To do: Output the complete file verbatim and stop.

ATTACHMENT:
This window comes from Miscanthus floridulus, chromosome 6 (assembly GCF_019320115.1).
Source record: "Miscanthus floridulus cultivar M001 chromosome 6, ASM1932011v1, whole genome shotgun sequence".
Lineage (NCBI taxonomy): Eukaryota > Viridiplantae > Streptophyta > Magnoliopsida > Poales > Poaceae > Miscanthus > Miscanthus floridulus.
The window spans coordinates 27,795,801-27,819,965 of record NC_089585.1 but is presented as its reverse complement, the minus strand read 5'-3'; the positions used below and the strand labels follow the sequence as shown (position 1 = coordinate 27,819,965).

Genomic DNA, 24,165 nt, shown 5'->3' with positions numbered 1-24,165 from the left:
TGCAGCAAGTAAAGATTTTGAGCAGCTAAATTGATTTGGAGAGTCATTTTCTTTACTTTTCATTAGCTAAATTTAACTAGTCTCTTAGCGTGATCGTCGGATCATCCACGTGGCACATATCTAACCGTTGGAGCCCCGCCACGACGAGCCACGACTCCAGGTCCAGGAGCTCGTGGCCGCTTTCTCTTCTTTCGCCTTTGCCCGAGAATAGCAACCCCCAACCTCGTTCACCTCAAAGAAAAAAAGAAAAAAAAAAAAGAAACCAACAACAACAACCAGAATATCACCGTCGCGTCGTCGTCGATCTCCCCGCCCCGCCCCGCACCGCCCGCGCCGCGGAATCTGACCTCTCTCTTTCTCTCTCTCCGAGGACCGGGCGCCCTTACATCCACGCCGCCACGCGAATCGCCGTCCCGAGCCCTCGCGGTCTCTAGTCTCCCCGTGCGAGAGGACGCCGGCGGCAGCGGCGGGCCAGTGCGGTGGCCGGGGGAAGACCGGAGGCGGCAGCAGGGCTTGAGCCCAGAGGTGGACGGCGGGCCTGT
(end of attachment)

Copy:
This window comes from Miscanthus floridulus, chromosome 6 (assembly GCF_019320115.1).
Source record: "Miscanthus floridulus cultivar M001 chromosome 6, ASM1932011v1, whole genome shotgun sequence".
Lineage (NCBI taxonomy): Eukaryota > Viridiplantae > Streptophyta > Magnoliopsida > Poales > Poaceae > Miscanthus > Miscanthus floridulus.
The window spans coordinates 27,795,801-27,819,965 of record NC_089585.1 but is presented as its reverse complement, the minus strand read 5'-3'; the positions used below and the strand labels follow the sequence as shown (position 1 = coordinate 27,819,965).

Genomic DNA, 24,165 nt, shown 5'->3' with positions numbered 1-24,165 from the left:
TGCAGCAAGTAAAGATTTTGAGCAGCTAAATTGATTTGGAGAGTCATTTTCTTTACTTTTCATTAGCTAAATTTAACTAGTCTCTTAGCGTGATCGTCGGATCATCCACGTGGCACATATCTAACCGTTGGAGCCCCGCCACGACGAGCCACGACTCCAGGTCCAGGAGCTCGTGGCCGCTTTCTCTTCTTTCGCCTTTGCCCGAGAATAGCAACCCCCAACCTCGTTCACCTCAAAGAAAAAAAGAAAAAAAAAAAAGAAACCAACAACAACAACCAGAATATCACCGTCGCGTCGTCGTCGATCTCCCCGCCCCGCCCCGCACCGCCCGCGCCGCGGAATCTGACCTCTCTCTTTCTCTCTCTCCGAGGACCGGGCGCCCTTACATCCACGCCGCCACGCGAATCGCCGTCCCGAGCCCTCGCGGTCTCTAGTCTCCCCGTGCGAGAGGACGCCGGCGGCAGCGGCGGGCCAGTGCGGTGGCCGGGGGAAGACCGGAGGCGGCAGCAGGGCTTGAGCCCAGAGGTGGACGGCGGGCCTGT